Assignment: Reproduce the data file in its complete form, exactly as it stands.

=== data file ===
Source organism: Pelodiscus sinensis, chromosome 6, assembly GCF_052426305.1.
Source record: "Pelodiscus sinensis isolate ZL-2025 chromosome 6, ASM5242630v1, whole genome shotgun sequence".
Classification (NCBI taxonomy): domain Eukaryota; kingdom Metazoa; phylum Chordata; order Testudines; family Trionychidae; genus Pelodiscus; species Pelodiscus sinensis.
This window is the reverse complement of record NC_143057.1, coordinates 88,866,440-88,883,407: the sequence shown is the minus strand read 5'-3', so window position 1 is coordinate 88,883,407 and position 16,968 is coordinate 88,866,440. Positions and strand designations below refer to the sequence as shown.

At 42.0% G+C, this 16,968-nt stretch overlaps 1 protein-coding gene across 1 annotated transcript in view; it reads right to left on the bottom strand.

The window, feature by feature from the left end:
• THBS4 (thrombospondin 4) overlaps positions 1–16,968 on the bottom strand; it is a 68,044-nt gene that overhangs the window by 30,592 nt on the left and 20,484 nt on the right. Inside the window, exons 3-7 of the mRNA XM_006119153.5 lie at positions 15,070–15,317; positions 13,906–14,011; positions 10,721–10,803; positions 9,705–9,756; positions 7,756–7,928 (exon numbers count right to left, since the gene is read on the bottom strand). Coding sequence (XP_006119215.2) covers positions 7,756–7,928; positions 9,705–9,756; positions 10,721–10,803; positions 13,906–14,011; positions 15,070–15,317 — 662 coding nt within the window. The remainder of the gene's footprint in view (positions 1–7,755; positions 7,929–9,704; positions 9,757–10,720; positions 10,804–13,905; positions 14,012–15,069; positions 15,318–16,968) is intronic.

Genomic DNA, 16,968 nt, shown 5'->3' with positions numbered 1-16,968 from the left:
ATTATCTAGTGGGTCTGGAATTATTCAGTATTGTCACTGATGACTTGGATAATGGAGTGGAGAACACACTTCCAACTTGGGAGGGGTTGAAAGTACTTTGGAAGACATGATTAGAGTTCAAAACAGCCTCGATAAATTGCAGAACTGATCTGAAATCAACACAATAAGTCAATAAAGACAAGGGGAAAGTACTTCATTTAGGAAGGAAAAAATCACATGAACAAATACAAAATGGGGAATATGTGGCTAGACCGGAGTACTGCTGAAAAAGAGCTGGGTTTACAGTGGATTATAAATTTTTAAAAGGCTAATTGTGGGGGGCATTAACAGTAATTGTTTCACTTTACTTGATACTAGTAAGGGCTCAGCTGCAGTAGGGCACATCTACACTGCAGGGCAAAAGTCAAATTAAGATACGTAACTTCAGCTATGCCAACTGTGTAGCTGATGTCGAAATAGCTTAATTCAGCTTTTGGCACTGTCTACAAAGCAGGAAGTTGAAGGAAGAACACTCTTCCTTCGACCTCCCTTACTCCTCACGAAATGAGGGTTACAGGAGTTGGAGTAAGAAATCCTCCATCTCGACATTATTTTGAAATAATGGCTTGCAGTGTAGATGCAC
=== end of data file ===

Source organism: Pelodiscus sinensis, chromosome 6, assembly GCF_052426305.1.
Source record: "Pelodiscus sinensis isolate ZL-2025 chromosome 6, ASM5242630v1, whole genome shotgun sequence".
Classification (NCBI taxonomy): domain Eukaryota; kingdom Metazoa; phylum Chordata; order Testudines; family Trionychidae; genus Pelodiscus; species Pelodiscus sinensis.
This window is the reverse complement of record NC_143057.1, coordinates 88,866,440-88,883,407: the sequence shown is the minus strand read 5'-3', so window position 1 is coordinate 88,883,407 and position 16,968 is coordinate 88,866,440. Positions and strand designations below refer to the sequence as shown.

At 42.0% G+C, this 16,968-nt stretch overlaps 1 protein-coding gene across 1 annotated transcript in view; it reads right to left on the bottom strand.

The window, feature by feature from the left end:
• THBS4 (thrombospondin 4) overlaps positions 1–16,968 on the bottom strand; it is a 68,044-nt gene that overhangs the window by 30,592 nt on the left and 20,484 nt on the right. Inside the window, exons 3-7 of the mRNA XM_006119153.5 lie at positions 15,070–15,317; positions 13,906–14,011; positions 10,721–10,803; positions 9,705–9,756; positions 7,756–7,928 (exon numbers count right to left, since the gene is read on the bottom strand). Coding sequence (XP_006119215.2) covers positions 7,756–7,928; positions 9,705–9,756; positions 10,721–10,803; positions 13,906–14,011; positions 15,070–15,317 — 662 coding nt within the window. The remainder of the gene's footprint in view (positions 1–7,755; positions 7,929–9,704; positions 9,757–10,720; positions 10,804–13,905; positions 14,012–15,069; positions 15,318–16,968) is intronic.

Genomic DNA, 16,968 nt, shown 5'->3' with positions numbered 1-16,968 from the left:
ATTATCTAGTGGGTCTGGAATTATTCAGTATTGTCACTGATGACTTGGATAATGGAGTGGAGAACACACTTCCAACTTGGGAGGGGTTGAAAGTACTTTGGAAGACATGATTAGAGTTCAAAACAGCCTCGATAAATTGCAGAACTGATCTGAAATCAACACAATAAGTCAATAAAGACAAGGGGAAAGTACTTCATTTAGGAAGGAAAAAATCACATGAACAAATACAAAATGGGGAATATGTGGCTAGACCGGAGTACTGCTGAAAAAGAGCTGGGTTTACAGTGGATTATAAATTTTTAAAAGGCTAATTGTGGGGGGCATTAACAGTAATTGTTTCACTTTACTTGATACTAGTAAGGGCTCAGCTGCAGTAGGGCACATCTACACTGCAGGGCAAAAGTCAAATTAAGATACGTAACTTCAGCTATGCCAACTGTGTAGCTGATGTCGAAATAGCTTAATTCAGCTTTTGGCACTGTCTACAAAGCAGGAAGTTGAAGGAAGAACACTCTTCCTTCGACCTCCCTTACTCCTCACGAAATGAGGGTTACAGGAGTTGGAGTAAGAAATCCTCCATCTCGACATTATTTTGAAATAATGGCTTGCAGTGTAGATGCAC